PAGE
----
Atheists are just in denial

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It has been suggested that this article be merged with Atheists know there is a God

This accusation arises frequently as a strawman against atheists.

I see atheism as being internally inconsistent. I don't think it's rational to hold an atheistic viewpoints. I think that when you examine the evidence that you'll conclude that there must be a god ... [Atheism is] the act of denial of God. - Matt Slick - Atheist Experience #592 @ 1:06:00
The fool says in his heart, "There is no God." Psalm 53:1 Bible-icon.png

Understanding Denial[edit]

Similar to the phrase "believe in" that implies attributes that aren't necessarily true, 'denial' makes some serious accusations about the atheist.

Merriam-Webster definition of 'Denial'

  1. refusal to satisfy a request or desire
  2. refusal to admit the truth or reality (as of a statement or charge) (2) : assertion that an allegation is false
  3. refusal to acknowledge a person or a thing : disavowal
  4. the opposing by the defendant of an allegation of the opposite party in a lawsuit
  5. self-denial
  6. negation in logic
  7. a psychological defense mechanism in which confrontation with a personal problem or with reality is avoided by denying the existence of the problem or reality

The bold entries are the definitions that would seem to be relevant to the discussion. Overall, the accusation is this:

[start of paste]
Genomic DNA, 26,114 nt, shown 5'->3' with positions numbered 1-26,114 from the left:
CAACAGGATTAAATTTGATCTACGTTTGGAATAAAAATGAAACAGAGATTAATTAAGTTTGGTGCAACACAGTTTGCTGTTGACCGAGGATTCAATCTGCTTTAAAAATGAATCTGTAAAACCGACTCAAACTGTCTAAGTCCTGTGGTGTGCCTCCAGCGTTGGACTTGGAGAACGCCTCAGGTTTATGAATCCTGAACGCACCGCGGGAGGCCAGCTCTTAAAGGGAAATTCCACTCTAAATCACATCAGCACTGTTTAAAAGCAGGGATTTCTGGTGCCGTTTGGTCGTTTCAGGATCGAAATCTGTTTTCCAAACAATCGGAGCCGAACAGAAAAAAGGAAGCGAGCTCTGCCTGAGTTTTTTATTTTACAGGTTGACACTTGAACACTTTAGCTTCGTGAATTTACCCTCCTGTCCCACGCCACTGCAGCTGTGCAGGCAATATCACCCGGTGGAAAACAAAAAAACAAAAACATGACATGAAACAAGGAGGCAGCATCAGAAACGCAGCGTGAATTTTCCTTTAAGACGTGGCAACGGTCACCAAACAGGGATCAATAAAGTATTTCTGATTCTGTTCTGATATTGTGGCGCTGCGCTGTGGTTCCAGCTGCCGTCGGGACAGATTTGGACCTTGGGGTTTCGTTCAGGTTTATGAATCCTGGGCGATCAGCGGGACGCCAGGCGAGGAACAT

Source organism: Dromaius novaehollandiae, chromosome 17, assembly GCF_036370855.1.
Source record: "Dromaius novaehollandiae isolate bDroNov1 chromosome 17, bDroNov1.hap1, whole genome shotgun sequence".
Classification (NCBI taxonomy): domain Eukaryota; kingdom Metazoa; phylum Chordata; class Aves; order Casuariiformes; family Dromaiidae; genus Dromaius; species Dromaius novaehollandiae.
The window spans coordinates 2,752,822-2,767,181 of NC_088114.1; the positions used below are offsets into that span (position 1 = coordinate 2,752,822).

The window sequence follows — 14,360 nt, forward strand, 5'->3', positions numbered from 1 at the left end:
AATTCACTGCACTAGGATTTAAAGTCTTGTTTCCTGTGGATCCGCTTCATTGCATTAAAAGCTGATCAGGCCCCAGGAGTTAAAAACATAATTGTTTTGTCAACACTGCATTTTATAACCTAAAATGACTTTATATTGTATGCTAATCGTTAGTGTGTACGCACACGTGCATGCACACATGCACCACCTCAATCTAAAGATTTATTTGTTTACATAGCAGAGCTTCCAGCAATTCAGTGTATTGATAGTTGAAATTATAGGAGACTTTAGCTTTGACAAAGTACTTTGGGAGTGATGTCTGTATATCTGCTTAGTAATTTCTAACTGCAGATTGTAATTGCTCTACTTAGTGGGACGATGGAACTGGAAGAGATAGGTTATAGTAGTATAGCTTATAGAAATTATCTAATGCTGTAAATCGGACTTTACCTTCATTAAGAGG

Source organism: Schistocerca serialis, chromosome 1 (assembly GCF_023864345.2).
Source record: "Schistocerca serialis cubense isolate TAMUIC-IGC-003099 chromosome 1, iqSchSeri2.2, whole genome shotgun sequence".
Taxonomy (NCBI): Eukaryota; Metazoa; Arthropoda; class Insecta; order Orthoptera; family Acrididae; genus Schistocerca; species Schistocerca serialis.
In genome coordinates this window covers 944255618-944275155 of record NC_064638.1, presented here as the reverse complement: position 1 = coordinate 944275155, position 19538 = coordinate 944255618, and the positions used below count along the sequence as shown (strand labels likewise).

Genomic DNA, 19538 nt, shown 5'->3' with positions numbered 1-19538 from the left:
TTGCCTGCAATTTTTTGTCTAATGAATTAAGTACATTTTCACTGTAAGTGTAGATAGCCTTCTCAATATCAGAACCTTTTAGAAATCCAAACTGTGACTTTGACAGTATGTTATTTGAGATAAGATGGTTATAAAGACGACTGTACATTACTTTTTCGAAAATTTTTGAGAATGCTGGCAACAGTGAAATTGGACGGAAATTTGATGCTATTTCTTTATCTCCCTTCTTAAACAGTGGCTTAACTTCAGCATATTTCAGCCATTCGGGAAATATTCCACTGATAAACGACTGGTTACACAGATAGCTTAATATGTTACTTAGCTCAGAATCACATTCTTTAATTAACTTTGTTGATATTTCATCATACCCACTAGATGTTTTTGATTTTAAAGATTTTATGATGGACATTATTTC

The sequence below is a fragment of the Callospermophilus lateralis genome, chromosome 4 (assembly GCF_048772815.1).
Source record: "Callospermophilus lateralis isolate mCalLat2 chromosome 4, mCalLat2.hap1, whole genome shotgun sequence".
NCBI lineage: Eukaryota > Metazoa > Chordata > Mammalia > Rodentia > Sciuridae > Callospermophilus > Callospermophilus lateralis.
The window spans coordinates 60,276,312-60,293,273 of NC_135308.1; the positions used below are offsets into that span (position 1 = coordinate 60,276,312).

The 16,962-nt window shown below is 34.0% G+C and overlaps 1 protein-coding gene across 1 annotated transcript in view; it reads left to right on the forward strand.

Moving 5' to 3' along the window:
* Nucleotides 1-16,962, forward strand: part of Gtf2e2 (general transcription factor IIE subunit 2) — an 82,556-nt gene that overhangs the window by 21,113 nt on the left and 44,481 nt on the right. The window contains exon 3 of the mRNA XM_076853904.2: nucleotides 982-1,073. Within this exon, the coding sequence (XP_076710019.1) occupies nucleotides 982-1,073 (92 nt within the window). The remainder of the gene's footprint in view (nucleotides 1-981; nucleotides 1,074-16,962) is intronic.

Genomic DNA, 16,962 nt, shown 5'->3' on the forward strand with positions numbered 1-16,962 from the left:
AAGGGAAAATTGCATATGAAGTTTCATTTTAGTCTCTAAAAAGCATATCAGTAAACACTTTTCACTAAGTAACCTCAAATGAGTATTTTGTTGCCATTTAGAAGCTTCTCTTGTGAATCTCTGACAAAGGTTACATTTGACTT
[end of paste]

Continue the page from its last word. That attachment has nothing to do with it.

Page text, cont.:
1. God is proven
  2. The atheist, for whatever reason, doesn't want to admit to the obvious truth
  3. The atheist is in denial

Counter Apologetics[edit]

Besides the strawman definition of atheism, in order for the accusation to hold true, the assertion that sufficient evidence exists to support the God claim must be demonstrated. The #1 most consistently and demonstrably effective means at precisely and accurately learning about reality, and how it works, is the scientific method. Arguably, no other method even remotely comes close. Thus, by default, the scientific method is employed. Presumably, one would use the most effective tool for the job, not the least.

In order for the evidence to be sufficient, several (minimum) requirements must be met:

  1. The evidence meets the standards of evidence for science
  2. The evidence must avoid having any logical fallacies embedded into the argument
  3. Sufficient quantities of evidence must be gathered to meet the burden of proof, and the requirements with respect to the severity of extraordinary claims

Failure to meet these requirements means the evidence is invalidated, and can be rationally discarded, until the problems are addressed and resolved. The accusation that evidence exists that indicates a god is invalid, and thus, there's nothing to be "in denial' about. Another fallacy the theist's argument commits is special pleading, assuming that their own version of a deity is the only one people worship or that probably truly exists, and that all other deities must be fake, while many (mostly just as unfalsifiable) deities of other religions are just as possible to exist and valid as theirs.